You know the feeling: You’ve done everything you can to satisfy an unhappy customer when you find a rambling, spiteful, unfair review online. You’ve refunded the order, but the customer is still angry.

Customer complaints can be a nightmare for e-commerce companies that build their business on their online reputation. Unfortunately, e-commerce companies tend to make two mistakes in dealing with complaints: They either manipulate their reviews or respond as if they’re putting out forest fires as they pop up.

Profit-focused dishonesty is shortsighted and guaranteed to catch up to you in the long run, and responding to complaints as they come will leave your team feeling defeated and always one step behind.

I’d like to share how my company keeps our customers happy so you can do the same. It starts by thinking about customer satisfaction before it’s ever in jeopardy.

The Basics of Customer Satisfaction

To keep your customers happy, you have to shift your focus from profits to customer satisfaction. Satisfied customers are loyal. They become brand advocates, enthusiastically referring you to their friends and family. This kind of loyalty is invaluable to your company’s reputation and success.

Here are the guiding principles that keep my company in check:

  1. Think long-term first. The main reason for dissatisfied customers is short-term thinking on the part of the company’s leaders. If profits are your main motivation, your company will receive customer complaints. Eliminating complaints is part of our long-term vision, which means customer satisfaction is our No. 1 priority in the short term.
  2. Resolve every issue regardless of losses. I once had to return a fairly expensive espresso machine I ordered from Amazon because it didn’t work. Even though it was past the 30-day return period, Amazon took the machine back and refunded my credit card immediately. Sure, Amazon lost money on the espresso machine, but it gained a loyal customer. Anticipate and respond to complaints before they come up, and aim to solve every single issue regardless of potential loss.
  3. Offer service you would want to use. Have the kind of company you would want to buy from. Conduct your business with your customers’ best interests at heart.
  4. Don’t miss a chance to make your customers happy. If you’re focused on the bottom line, you’ll miss the chance to make your customers happy. One of our customers complained to us that the third-party freight company we hired showed up without a lift gate to unload pallets of our travertine pavers. The freight company offered to come back the next day to unload, but our client was in a rush and needed the pavers the same day. Since our customer’s satisfaction depended on it, we located a forklift rental company to provide the service. We organized it and paid for it, and our customer appreciated the fact that we took the financial hit to ensure satisfaction.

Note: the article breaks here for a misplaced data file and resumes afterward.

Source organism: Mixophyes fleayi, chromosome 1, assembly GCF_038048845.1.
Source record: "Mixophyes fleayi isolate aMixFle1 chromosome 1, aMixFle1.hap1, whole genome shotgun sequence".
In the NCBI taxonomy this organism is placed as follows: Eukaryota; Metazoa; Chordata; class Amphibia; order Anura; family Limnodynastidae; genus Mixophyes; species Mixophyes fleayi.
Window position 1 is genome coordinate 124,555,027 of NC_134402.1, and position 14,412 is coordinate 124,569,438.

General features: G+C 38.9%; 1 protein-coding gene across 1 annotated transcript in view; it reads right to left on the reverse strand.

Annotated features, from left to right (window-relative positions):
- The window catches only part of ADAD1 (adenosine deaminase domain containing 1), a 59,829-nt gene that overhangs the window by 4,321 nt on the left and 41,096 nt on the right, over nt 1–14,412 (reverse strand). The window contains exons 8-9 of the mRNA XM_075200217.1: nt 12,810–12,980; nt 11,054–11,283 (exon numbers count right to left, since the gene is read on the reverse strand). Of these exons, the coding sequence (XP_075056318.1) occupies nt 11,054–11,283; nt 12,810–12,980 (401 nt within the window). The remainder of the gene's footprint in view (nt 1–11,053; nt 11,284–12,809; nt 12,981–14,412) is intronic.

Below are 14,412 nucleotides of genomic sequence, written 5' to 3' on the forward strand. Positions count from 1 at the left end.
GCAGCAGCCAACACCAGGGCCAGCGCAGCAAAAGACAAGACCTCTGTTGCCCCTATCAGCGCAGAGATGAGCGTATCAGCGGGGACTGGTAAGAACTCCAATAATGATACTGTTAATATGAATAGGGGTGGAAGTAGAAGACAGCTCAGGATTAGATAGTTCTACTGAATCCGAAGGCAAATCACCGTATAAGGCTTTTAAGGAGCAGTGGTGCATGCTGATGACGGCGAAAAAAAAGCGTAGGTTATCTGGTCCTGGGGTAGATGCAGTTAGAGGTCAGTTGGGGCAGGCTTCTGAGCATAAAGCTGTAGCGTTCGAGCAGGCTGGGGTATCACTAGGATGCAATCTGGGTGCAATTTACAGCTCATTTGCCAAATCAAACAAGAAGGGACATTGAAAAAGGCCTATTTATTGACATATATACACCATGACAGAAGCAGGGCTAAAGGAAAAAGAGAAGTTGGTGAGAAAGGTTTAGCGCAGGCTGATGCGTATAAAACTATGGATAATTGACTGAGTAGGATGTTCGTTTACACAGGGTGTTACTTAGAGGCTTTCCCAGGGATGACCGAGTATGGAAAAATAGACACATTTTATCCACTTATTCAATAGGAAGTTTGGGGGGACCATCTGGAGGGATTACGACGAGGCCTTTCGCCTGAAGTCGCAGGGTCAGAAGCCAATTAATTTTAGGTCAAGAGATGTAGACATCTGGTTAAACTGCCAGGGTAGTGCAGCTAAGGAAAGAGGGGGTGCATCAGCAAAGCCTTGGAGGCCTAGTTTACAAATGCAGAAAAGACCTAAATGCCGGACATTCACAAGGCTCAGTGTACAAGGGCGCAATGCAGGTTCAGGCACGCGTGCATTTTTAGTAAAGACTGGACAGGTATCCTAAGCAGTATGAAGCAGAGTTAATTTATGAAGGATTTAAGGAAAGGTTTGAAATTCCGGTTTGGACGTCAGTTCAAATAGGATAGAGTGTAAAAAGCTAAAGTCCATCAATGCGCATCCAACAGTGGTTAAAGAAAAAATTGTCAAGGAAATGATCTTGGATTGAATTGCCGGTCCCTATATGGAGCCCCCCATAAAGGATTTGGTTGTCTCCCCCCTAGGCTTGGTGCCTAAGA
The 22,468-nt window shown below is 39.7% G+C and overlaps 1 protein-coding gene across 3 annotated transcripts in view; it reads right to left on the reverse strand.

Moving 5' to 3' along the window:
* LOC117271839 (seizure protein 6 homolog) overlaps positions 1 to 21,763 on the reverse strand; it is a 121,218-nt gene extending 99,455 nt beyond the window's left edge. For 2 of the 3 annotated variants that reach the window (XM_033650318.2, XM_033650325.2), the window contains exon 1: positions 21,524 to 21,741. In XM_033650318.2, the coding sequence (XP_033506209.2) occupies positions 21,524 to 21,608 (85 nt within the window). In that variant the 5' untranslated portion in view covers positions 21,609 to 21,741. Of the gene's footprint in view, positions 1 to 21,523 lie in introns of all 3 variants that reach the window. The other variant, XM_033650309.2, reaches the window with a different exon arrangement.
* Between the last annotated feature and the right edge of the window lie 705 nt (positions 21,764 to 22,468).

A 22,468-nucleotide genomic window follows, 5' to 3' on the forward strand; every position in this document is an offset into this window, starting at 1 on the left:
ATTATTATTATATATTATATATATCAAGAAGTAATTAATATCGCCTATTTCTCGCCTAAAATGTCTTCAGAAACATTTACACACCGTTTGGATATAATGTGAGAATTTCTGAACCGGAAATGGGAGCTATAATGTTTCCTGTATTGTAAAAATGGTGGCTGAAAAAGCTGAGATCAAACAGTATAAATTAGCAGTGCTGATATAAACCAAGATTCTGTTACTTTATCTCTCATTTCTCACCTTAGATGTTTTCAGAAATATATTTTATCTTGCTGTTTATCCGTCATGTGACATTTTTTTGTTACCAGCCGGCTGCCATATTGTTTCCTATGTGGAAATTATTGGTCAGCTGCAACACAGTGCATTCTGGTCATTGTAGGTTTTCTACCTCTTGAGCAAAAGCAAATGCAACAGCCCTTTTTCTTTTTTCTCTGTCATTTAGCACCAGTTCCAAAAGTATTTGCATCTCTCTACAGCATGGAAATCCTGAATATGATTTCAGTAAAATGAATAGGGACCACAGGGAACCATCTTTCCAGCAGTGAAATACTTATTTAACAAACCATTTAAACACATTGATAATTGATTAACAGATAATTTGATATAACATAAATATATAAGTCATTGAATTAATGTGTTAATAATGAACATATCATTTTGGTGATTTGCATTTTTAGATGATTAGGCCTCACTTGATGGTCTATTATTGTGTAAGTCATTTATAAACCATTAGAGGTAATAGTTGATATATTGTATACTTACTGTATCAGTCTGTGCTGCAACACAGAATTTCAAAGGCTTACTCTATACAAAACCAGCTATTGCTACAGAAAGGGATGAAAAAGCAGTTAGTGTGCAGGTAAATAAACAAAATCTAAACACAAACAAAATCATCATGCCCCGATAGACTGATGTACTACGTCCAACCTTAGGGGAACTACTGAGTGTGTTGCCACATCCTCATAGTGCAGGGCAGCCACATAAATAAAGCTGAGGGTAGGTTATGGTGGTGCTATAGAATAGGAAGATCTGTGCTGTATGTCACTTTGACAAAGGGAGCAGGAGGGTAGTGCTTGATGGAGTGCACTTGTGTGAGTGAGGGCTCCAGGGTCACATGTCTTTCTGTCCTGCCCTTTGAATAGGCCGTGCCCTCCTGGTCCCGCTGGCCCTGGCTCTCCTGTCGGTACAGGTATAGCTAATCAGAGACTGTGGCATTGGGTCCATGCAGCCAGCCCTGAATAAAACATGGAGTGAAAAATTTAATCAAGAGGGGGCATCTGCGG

How to Minimize and Handle Customer Complaints

Good customer service comes down to the tedious work of providing quality service from the moment someone hears about your company until his order is delivered. This means providing clear guidance through pre-ordering, ordering, delivery, and assembly or installation to minimize confusion and problems.

Here are some tips to keep those customer complaints in check: 

  1.   Make it easy for customers to find answers. Start by providing an extensive FAQs page on your website, and make sure employees are available online and over the phone to answer questions and respond to issues immediately. 
  1.   Train your staff to spot potential complainers. If your staff can identify people who are more likely to complain about your service, they can better make sure they’re satisfied. These types of customers have the potential to become the most vocal advocates of your brand if they’re treated with care.
  1.   Make responding to complaints a top priority. No customer complaint should ever get out of control. If the customer feels ignored, you’ll hear about it publicly. Make responding to complaints a top priority for your staff and managers. Train your team to work together to resolve complaints, and don’t be afraid to contact complainers directly to finalize issues.
  1.   Have management review every disgruntled customer issue. It seems like overkill, but this is key to keeping your customers happy. If the satisfaction of your customers isn’t important enough for your time, then what is?
  1.   Find the root cause of every issue to keep it from happening again. If one person has a problem with your product, service, process, or website, you can bet someone else will have the same problem again. Cut down on complaints by fixing the root issue as soon as possible.

The customer may not always be right, but he does have the right to be heard. Ignoring complaints only leads to bigger problems, while working to resolve them quickly and efficiently can actually improve your company’s image in the eyes of the customer.

Great customer service isn’t rocket science. All it takes is a clear vision and a deep commitment to putting the customer first. As with everything in your company, building this type of culture starts at the top. If you make customer satisfaction your priority, your staff will follow suit.

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